Speech by Ambassador Liu Xiaoming at the UK-China Infrastructure Investment Conference Luncheon
（From Chinese Embassy in UK）
(Emirates Stadium, London, 8 November 2011)
Today marks another significant advance in China–UK relations.
This progress is the opening of the UK-China Infrastructure Investment Conference.
On behalf of the Chinese Embassy in the UK, I am delighted to welcome you all to this Conference.
Infrastructure is a new area of collaboration for our two countries. It has the strong backing of the Chinese and British governments.
In June this year, Premier Wen Jiabao met with Prime Minister David Cameron in London during his visit to the UK. During that meeting, the two Premiers reached agreement on strengthening our infrastructure cooperation.
In September, Vice Premier Wang Qishan and Chancellor George Osborne co-chaired the fourth China-UK Economic and Financial Dialogue in London.
One highlight of the meeting was discussion on infrastructure. This led to China and Britain signing an MOU on strengthening infrastructure cooperation. The MOU also established an infrastructure task force. Our conference today is a first major step to follow up on our leaders' agreement.
Infrastructure investment will add fresh momentum to deepen our commercial ties.
Currently our economic partnership has a focus on trade in goods and services. Through this infrastructure initiative we can expand relations to investment cooperation.
In turn this will take us from one-way to two-way capital flow. Also it will lead us from greenfield investment to equity purchase, then onto merger and acquisition and wider forms of investment.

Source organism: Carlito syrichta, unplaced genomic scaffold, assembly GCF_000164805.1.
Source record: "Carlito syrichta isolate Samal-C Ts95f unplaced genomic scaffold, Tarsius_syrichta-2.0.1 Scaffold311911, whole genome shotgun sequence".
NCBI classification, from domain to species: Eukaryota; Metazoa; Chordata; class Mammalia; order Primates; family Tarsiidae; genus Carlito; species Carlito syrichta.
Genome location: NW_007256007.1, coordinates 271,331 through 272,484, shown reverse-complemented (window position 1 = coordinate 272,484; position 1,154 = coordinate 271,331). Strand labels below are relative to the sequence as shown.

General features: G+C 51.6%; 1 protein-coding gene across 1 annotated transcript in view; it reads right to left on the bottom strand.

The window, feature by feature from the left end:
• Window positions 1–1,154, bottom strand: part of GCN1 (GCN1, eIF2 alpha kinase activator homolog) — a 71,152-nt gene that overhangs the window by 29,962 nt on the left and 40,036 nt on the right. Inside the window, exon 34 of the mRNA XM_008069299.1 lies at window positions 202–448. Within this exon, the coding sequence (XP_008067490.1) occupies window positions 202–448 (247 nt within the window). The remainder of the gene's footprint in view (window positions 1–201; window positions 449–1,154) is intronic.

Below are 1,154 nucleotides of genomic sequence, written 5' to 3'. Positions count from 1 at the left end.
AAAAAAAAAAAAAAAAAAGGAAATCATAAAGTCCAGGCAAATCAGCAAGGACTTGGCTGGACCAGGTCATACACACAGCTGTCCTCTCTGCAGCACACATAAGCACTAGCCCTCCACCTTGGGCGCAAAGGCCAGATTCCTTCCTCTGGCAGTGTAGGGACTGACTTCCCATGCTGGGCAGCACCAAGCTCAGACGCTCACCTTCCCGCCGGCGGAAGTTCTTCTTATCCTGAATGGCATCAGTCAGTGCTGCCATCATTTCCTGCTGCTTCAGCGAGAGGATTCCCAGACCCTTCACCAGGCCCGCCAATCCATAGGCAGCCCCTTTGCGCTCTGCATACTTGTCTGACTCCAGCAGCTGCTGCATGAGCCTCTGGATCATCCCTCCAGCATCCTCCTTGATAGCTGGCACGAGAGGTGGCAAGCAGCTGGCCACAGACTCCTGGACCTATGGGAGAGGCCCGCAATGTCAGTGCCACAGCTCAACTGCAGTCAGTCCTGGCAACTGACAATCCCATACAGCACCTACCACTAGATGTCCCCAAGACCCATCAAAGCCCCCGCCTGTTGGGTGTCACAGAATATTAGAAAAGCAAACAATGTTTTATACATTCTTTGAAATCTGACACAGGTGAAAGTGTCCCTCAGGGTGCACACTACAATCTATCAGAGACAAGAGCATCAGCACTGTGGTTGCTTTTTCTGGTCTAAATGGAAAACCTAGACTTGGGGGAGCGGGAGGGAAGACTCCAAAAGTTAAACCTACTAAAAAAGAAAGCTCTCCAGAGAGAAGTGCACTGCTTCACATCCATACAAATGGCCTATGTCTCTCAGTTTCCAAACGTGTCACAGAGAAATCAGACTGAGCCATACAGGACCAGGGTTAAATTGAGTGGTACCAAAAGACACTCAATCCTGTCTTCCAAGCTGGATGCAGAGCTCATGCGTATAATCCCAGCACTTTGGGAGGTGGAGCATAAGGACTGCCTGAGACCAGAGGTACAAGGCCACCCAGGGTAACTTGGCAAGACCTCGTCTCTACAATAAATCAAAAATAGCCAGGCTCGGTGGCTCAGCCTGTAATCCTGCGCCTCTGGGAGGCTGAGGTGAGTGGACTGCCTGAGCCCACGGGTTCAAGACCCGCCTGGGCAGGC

I am glad that this conference will discuss investment opportunities, operational models and rules of access of the British infrastructure market.
In the course of your discussions I understand that energy, transport and urban development will be identified as three major areas of investment cooperation.
I believe that both Britain and China will greatly benefit from their shared commitment to open market policies.
Chinese investment in British public projects will provide further proof of the level of market openness in Britain. Just as many British businesses have invested in China many Chinese businesses are eager to invest in the UK.
This infrastructure initiative is a welcome signal to Chinese business. They will welcome the potential opportunity for Chinese businesses to go global, diversify investment and raise their international profile.
We have made a good start on the principles. But how are we to build a strong cooperation in infrastructure?
I believe China and Britain should be committed to three important principles for success in this collaboration.
First, we must pursue win-win outcomes. This means improving Britain's infrastructure but also ensuring Chinese enterprises' investment returns in these projects.
Second, we must harness all our strengths in finance, technology and managerial expertise. This provides an opportunity to move from joint financing to joint construction and joint management.
Third, we must build a favorable policy environment. To do so, specific concerns in market access, labor access and equipment certification need to be addressed.
In addition to these three principles we will need to be open-minded and down-to-earth.
Cooperation in infrastructure investment is bound to be a long journey. Our conference today is only the first step.
Going forward, our business leaders will be taking the centre stage. They will have a responsibility to seize opportunities. The outcome can contribute to productive infrastructure cooperation.
That can then lead to a further deepening of our economic partnership.